Since When Is the Brain Not Part of the Body?
I have a suggestion. To some it may sound outright “crazy,” but speaking of “crazy…”
Please, for the love of Pete, let’s make the choice today to stop differentiating between “physical” and “mental” illness.
Why? Because when it comes down to it, I believe mental illnesses are physical illnesses.
Mental illnesses are diseases of the brain. And when, may I ask, did the brain stop being part of the body?
Let’s look at an example. If I’m a patient with viral encephalitis, I have what is medically classified as a “physical illness,” even though encephalitis is a disease of the brain. Even if viral encephalitis produces psychiatric symptoms, it’s still a physical illness. Why? Because the brain is part of the body.
A person with multiple sclerosis (MS) also has what’s medically classified as a “physical illness” even though it’s a condition that affects the brain. And even if MS produces psychiatric symptoms, it’s still a physical illness. Why? Because the brain is part of the body.
Yet, in society today, we make the distinction between “medical” and “mental” like the first should be taken more seriously. While neurological disorders are viewed as medical, or illnesses of the brain, psychological conditions are viewed as mental, or disorders of the mind.
So what’s the hang up? Why do we act like “physical” illnesses are more medical than “mental” illnesses?
I would argue this distinction exists because we’re still learning about the causes of mental illness. Neurological illnesses, like dementia and epilepsy, are often classified as physical illnesses largely because science has been able to determine and document a physical cause, one that is detectable through blood work, imaging or other diagnostic testing.
But just because the cause of a condition remains elusive to science, doesn’t mean it’s any less “real,” “medical” or physical than the myriad of conditions for which science has provided concrete information. A sick person is sick, regardless of whether a microscope, x-ray or genetic test can show the reason why. It’s time for us to focus more on skilled healing than skeptical hesitation.
Furthermore, there are several psychological illnesses for which science is beginning to determine a cause. And that cause, it would appear, is physical.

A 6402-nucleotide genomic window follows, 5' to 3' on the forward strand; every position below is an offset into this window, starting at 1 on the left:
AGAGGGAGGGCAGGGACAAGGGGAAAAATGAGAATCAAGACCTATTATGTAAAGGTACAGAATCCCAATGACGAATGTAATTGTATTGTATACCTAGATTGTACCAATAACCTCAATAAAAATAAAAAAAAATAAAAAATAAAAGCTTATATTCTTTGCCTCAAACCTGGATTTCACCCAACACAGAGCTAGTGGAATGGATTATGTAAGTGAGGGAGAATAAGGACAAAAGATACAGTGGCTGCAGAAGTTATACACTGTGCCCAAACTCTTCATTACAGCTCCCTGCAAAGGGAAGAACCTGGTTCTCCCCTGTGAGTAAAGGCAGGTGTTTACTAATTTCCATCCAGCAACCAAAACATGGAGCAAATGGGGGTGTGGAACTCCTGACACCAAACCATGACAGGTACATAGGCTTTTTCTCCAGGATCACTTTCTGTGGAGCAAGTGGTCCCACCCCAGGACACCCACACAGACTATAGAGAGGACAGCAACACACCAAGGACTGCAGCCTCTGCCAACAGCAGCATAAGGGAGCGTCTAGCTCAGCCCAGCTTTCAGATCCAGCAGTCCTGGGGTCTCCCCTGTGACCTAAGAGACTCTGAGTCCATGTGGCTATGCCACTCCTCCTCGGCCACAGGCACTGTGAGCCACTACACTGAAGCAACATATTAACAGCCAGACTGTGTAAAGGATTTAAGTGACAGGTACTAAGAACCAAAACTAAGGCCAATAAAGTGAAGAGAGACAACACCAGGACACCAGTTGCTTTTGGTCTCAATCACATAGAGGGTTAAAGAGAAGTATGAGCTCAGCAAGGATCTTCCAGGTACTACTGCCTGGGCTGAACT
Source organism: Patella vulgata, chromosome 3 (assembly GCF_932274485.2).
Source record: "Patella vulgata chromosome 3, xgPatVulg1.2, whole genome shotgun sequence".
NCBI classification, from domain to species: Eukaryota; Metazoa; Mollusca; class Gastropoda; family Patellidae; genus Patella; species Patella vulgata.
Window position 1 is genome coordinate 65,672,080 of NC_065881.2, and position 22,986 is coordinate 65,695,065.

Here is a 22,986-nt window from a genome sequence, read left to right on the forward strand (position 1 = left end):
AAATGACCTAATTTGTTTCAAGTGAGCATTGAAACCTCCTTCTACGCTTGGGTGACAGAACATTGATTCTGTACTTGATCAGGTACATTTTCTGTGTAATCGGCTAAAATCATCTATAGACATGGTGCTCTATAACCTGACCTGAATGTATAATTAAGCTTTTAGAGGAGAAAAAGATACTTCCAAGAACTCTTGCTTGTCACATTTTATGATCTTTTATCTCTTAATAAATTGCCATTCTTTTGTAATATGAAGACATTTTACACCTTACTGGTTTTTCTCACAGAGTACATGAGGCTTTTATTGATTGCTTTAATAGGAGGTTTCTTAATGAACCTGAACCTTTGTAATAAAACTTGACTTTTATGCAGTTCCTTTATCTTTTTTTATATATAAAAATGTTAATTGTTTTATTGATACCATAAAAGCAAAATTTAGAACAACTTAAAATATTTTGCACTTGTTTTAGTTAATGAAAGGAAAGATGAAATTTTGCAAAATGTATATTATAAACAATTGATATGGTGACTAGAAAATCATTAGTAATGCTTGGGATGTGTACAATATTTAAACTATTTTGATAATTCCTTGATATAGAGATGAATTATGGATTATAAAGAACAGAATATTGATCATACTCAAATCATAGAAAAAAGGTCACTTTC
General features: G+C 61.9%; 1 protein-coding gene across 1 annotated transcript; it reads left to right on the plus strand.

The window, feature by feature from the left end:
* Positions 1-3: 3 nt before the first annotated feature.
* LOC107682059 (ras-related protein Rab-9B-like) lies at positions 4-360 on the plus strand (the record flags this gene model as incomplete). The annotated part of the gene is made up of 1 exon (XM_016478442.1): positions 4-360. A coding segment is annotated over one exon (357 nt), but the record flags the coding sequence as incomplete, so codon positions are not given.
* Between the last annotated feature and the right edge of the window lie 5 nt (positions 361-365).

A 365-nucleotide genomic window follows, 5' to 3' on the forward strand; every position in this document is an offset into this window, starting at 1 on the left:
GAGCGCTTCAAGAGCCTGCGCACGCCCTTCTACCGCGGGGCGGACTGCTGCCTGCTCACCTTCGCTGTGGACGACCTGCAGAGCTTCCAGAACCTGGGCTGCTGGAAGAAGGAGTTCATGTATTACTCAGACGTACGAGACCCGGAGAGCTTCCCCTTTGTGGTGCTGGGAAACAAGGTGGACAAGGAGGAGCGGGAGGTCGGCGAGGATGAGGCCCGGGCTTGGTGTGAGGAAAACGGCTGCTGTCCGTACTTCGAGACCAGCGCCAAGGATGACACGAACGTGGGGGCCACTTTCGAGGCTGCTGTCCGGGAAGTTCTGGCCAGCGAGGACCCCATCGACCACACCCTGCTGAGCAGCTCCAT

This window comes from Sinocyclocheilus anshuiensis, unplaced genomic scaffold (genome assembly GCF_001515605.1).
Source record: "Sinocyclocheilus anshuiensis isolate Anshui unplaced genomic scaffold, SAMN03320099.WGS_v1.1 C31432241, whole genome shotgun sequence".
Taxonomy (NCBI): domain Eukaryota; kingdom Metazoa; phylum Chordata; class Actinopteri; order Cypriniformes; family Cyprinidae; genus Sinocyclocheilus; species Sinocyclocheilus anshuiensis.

A common illness worldwide is major depressive disorder. Advancements in science over the last few decades have allowed us to gain some insight into the chemical imbalances, faulty neurotransmission and genetic predispositions that combine to create the not-so-perfect storm we know as depression.
According to the International Bipolar Foundation, there is no single cause for bipolar disorder. It appears to be a combination of genes and the environment. The organization also says, “There is evidence from imaging studies that the brains of people with bipolar disorder may differ from the brains of healthy individuals. As the differences are more clearly identified and defined through research, scientists will gain a better understanding of the underlying causes of the illness.” It would appear there’s more to this “mental” illness that meets the eye.
So among all the confusion surrounding mental illness, what can be done? To start, I think we should simply do away with the distinction that makes people take “physical” and “psychological” illnesses more seriously than “medical” and “mental” illnesses. By continuing to distinguish between “physical illness” and “mental illness,” we’re reinforcing the already too strong stigma that surrounds these true disorders of the brain. We’re promoting and strengthening the belief that mental illness is “all in a person’s head” — or in other words, the patient’s fault — and not a real illness or disease.
What is mental illness really? It’s a medical, physical illness of the brain. The fact that mental illness — just like medical conditions — can be triggered by environmental factors doesn’t make it a choice, any more than Parkinson’s disease or any other neurological condition is chosen by those afflicted by it. It’s no more the person’s fault than a recurring malignant tumor is the fault of a cancer survivor. And it’s time we started acting like it.